Some Important Facts of His Life
- He became the minister at the second church of Boston at a very young age in 1826.
- He was an anti-slavery advocate, and between the years of 1854 and 1863, he spoke on various occasions on anti-slavery.
- He criticized Jane Austen’s characterization and was of the view that her writings reflect vulgarity.
- In his later years, he suffered from memory problems but continued his literary and social activities.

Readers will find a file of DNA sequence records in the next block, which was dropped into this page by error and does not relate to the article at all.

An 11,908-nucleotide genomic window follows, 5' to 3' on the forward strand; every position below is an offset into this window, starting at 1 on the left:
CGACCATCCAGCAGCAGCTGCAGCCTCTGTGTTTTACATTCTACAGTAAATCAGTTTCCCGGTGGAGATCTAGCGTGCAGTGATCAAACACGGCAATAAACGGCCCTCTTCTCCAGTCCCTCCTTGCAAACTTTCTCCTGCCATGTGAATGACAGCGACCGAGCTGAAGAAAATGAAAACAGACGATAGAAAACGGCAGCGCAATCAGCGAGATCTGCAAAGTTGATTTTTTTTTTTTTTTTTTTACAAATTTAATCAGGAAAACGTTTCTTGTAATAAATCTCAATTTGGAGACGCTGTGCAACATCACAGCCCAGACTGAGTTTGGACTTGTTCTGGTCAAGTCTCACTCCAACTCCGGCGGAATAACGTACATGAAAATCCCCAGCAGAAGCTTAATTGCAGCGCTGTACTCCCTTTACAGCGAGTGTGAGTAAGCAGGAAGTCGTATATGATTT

Despite facing grave losses of the loved ones and other challenges, Ralph Waldo Emerson brought praiseworthy changes in the literary world. He started writing at a very young age and won a prestigious place among the literary writers of his time. Being devastated after the death of his first wife, he left for Europe and came across many great thinkers, historians and social critics of that time who helped him find his lost spirit. He returned from Europe in 1833 and began his career as a public lecturer in Boston. Soon, his first book, Nature, appeared anonymously in 1836. It was primarily concerned with the whole substance of his ideologies and thoughts about science and the men. Later, in 1836, he joined Transcendental Club, and in 1840, he helped launch a transcendentalist journal of literature, The Dial. He published his first volume of essays in 1841, followed by the second volume in 1844. These publications won universal acclaim for him, introducing him as an authentic American voice. His other publications include Addresses and Lectures, Representative Men, May-Day and Other Pieces, and Society and Solitude.